Victoria's workplace watchdog has sidelined concerns about a new pay and conditions deal for the state's firefighters, ending protracted bargaining.
But the agreement, inked on Monday, has taken so long to finalise that it will be due for revision again in just five months.
The Metropolitan Fire Brigade has been at loggerheads with the United Firefighters' Union for years, with disputes about issues including discrimination against part-time workers.
Fair Work Commission Deputy President Val Gostencnik found the deal does not include any discriminatory or objectionable terms and ordered that it come into effect from next Monday, with an expiry date of July 1.
It covers more than 2000 firefighters.
The MFB deal has dragged on for years but was agreed to between the brigade and its firefighters in early 2018 before being referred to the commission for approval.
The Victorian Equal Opportunity and Human Rights Commission previously complained the deal contained discriminatory terms that prohibit or restrict part-time work for operational firefighters.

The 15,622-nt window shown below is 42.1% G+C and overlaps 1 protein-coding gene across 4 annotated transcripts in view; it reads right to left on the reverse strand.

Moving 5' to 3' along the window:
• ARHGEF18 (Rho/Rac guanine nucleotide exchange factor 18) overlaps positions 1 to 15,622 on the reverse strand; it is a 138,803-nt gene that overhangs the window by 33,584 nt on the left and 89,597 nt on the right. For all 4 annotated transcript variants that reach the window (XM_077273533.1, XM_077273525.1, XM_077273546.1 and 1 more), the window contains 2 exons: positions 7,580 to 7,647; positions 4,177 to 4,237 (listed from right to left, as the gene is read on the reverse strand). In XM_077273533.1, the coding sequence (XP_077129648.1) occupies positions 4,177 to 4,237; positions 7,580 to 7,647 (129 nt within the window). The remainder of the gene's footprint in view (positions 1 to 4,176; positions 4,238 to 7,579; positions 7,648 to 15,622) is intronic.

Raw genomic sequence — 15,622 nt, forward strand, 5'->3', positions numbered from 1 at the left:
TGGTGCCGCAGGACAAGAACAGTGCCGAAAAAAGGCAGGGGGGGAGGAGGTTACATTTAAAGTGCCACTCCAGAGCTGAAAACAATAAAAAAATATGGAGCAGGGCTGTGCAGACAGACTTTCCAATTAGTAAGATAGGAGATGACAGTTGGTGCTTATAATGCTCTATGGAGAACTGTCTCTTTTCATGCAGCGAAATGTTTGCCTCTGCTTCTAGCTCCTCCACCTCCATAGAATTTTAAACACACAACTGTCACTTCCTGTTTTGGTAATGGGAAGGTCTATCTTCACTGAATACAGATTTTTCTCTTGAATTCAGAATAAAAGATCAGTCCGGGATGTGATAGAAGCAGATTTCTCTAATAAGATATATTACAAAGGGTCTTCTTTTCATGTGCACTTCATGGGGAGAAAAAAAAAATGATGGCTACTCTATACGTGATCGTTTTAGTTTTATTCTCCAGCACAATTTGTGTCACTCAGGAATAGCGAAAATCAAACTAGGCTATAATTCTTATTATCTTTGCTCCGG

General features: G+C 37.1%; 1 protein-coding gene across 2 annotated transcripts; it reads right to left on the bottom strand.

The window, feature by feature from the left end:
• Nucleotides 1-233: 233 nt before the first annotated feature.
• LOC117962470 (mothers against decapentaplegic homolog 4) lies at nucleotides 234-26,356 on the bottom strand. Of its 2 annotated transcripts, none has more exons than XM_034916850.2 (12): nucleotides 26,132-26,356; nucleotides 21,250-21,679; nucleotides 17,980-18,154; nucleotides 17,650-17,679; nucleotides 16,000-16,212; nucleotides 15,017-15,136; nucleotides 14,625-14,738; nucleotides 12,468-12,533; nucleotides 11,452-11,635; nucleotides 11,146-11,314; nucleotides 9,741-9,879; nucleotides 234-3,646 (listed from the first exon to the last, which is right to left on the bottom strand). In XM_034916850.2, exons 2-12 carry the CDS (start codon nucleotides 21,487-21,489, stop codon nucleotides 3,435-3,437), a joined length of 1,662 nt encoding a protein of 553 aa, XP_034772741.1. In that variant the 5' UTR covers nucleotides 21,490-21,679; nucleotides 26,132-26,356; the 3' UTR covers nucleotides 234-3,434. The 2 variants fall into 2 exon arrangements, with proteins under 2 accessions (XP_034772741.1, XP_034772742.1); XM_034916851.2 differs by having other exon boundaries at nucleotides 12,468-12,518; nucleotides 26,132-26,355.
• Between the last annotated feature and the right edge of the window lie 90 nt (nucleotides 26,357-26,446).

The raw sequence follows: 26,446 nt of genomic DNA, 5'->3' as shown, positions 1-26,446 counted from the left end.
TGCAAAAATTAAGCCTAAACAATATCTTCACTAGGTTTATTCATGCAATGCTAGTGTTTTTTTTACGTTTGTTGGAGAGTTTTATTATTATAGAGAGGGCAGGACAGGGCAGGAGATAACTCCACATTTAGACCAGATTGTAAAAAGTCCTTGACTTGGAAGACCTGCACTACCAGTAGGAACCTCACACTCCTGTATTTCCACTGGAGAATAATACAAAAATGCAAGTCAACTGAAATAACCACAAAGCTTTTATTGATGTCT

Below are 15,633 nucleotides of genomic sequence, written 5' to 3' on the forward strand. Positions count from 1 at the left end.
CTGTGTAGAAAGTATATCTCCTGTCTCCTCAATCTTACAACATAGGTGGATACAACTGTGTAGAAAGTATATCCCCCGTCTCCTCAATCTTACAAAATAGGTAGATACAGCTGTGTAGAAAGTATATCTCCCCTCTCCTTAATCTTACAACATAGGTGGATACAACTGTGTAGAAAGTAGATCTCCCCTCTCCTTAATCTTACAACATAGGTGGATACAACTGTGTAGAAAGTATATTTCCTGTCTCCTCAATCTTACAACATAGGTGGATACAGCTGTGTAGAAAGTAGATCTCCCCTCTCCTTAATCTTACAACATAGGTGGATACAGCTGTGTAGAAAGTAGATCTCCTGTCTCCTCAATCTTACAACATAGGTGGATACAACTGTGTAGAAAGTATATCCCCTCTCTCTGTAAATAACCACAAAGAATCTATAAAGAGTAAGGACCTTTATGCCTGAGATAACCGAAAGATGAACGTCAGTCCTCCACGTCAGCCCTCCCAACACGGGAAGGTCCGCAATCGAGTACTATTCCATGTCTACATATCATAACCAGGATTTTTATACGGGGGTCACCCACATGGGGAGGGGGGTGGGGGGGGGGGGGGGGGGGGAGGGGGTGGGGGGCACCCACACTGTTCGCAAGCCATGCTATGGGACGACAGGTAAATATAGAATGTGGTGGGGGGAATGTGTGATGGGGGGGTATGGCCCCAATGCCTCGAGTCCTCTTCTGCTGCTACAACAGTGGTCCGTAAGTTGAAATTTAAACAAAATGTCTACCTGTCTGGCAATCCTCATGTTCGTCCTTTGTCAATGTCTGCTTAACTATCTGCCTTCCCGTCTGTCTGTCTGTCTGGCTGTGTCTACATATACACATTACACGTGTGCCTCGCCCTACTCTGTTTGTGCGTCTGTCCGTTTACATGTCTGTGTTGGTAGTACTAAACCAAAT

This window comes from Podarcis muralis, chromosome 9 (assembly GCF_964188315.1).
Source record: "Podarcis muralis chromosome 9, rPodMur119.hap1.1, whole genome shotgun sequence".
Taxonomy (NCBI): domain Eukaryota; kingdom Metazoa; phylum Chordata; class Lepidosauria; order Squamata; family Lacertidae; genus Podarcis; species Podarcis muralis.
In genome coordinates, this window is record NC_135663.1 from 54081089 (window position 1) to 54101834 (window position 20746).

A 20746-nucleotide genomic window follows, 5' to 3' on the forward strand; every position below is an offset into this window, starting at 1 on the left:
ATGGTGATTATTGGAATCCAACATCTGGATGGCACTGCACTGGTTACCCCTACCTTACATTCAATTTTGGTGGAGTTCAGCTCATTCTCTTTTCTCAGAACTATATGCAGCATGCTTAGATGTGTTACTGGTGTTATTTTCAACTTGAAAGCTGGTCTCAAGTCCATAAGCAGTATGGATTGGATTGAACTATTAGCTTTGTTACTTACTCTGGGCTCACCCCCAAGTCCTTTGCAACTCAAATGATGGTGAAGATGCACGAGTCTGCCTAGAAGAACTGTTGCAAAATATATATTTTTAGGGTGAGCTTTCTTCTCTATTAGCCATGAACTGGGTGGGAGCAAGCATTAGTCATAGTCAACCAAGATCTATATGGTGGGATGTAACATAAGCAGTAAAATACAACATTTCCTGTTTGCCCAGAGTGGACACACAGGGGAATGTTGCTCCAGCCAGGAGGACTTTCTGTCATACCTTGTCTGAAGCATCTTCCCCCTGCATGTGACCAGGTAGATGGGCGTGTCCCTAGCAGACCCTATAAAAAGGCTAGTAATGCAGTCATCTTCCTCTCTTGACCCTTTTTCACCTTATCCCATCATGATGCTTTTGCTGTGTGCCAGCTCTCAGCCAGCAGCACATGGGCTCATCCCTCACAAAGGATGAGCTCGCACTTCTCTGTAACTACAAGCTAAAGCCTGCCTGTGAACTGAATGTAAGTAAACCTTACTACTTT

"These terms are unfair and unfavourable towards employees that seek to work part time, including women, parents, people with a disability and carers," commissioner Kristen Hilton said.
The MFB has been without a new agreement since 2013.
As negotiations continued, there was a revolving door at the brigade with many shifts in senior personnel.
Chief executive Jim Higgins and acting chief officer Paul Stacchino both quit in 2017.
Chief officer Peter Rau, chief executive Lucinda Nolan, chief fire officer Joe Buffone and chief officer David Youssef resigned in 2016.
The state government welcomed news of the deal.
"I am pleased this enterprise agreement is finalised and that MFB's firefighters can get on with the job of keeping Victorians safe," Emergency Services Minister Lisa Neville said.
"Our firefighters put their lives on the line to keep Victorians safe, so it's important their pay and conditions are commensurate with the vital service they provide."
The Labor government is expected to pick up its fire industry reforms that failed to pass parliament last term.
Australian Associated Press